St. Paul prayed earnestly that God would “give you a spirit of wisdom and of revelation in the knowledge of him, having the eyes of your hearts enlightened, that you may know what is the hope to which he has called you, [and] what are the riches of his glorious inheritance in the saints” (Ephesians 1:16-18).
In the course of a workshop he was giving a group of young hopefuls, a professional basketball player offered this advice on how to make a long shot: “Keep your eyes on the basket. Visualize the shot in your mind, then take the shot. That’s all there is to it.”
This basketball player had put in thousands of hours of practice over the years. Shooting a basketball had become almost second nature for him. That’s why he could say, “That’s all there is to it.” His students, however, had far less experience or practice. They had much to learn before they could say, “That’s all there is to it.”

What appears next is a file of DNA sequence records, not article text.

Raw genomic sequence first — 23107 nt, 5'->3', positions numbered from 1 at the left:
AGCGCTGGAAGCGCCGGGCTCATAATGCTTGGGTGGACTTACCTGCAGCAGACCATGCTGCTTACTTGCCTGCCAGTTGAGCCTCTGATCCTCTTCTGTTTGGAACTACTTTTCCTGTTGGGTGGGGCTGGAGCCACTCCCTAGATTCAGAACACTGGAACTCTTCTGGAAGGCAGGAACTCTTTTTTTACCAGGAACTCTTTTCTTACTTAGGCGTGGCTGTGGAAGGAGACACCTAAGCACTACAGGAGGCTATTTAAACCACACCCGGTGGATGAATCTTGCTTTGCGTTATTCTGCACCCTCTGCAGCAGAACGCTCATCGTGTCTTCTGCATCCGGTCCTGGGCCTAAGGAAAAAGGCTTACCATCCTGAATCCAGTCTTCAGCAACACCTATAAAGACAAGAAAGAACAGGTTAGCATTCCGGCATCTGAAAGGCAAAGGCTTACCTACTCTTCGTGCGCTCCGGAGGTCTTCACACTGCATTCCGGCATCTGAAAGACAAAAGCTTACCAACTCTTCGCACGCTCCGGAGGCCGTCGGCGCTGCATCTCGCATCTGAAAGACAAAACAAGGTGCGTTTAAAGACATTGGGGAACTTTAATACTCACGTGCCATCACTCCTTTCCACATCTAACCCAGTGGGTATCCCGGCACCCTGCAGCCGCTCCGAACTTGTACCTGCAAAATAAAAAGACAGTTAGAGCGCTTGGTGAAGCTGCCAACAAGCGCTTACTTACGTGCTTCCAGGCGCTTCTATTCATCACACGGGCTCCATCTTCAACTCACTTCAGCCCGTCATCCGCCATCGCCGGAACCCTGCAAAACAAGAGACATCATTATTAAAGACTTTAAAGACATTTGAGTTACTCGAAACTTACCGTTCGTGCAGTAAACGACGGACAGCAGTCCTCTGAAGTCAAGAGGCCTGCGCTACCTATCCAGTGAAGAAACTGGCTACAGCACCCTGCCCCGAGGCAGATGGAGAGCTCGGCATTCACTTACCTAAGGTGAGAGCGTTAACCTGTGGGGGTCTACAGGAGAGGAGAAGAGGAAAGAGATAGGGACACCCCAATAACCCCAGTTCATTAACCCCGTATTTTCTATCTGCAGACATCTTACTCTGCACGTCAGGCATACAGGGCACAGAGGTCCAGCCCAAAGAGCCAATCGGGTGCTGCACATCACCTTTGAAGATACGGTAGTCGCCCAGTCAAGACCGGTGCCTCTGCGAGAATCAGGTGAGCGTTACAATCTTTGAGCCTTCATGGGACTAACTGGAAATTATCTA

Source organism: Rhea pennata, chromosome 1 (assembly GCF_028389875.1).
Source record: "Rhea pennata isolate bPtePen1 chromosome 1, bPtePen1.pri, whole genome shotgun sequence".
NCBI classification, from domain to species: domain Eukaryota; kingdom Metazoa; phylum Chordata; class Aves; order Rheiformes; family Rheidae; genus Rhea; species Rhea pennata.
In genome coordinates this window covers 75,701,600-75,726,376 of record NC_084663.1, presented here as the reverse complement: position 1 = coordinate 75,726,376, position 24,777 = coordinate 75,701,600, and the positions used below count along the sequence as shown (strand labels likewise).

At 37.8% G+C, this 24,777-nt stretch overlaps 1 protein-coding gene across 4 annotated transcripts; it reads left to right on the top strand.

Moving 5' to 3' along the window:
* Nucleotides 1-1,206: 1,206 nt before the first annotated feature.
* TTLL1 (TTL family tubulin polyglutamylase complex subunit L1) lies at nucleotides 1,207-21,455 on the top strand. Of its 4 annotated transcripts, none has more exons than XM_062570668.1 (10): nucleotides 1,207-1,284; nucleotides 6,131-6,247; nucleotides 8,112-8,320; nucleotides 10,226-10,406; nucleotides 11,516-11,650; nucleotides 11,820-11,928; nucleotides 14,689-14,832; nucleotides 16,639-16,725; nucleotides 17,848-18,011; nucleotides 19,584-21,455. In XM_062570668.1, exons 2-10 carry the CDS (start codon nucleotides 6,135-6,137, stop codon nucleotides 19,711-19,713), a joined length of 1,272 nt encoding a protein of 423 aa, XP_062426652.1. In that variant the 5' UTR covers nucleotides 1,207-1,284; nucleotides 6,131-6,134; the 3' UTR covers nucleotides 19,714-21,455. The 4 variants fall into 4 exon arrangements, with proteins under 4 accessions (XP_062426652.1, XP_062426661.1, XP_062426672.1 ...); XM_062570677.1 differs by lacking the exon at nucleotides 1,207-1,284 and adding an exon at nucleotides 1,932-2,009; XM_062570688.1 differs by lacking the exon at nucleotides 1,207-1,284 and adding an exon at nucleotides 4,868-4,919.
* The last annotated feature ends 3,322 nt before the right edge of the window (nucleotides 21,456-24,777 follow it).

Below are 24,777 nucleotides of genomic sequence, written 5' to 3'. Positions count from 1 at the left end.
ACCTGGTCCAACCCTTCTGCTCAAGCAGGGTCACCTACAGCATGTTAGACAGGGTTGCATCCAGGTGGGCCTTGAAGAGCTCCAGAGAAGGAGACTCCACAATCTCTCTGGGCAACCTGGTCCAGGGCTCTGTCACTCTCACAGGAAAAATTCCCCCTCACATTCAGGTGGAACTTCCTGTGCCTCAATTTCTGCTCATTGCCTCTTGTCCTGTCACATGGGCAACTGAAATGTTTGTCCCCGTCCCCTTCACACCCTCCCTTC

Likewise, it would be unreasonable for us to think that we can recognize the voice of God with little effort. It takes practice, experimentation, patience, and creativity. Prayer is an art, not a science. It’s not something we can simply read about and expect to accomplish perfectly at our first attempt. Each of us has to find the best way to pray and hear from Jesus.
There are many ways to pray, including the traditional formal prayers, intercessory prayer, meditative prayer, centering prayer, praying the psalms, singing hymns, and spontaneous vocal prayer. Different people prefer different kinds of prayer—or even use different methods at different times.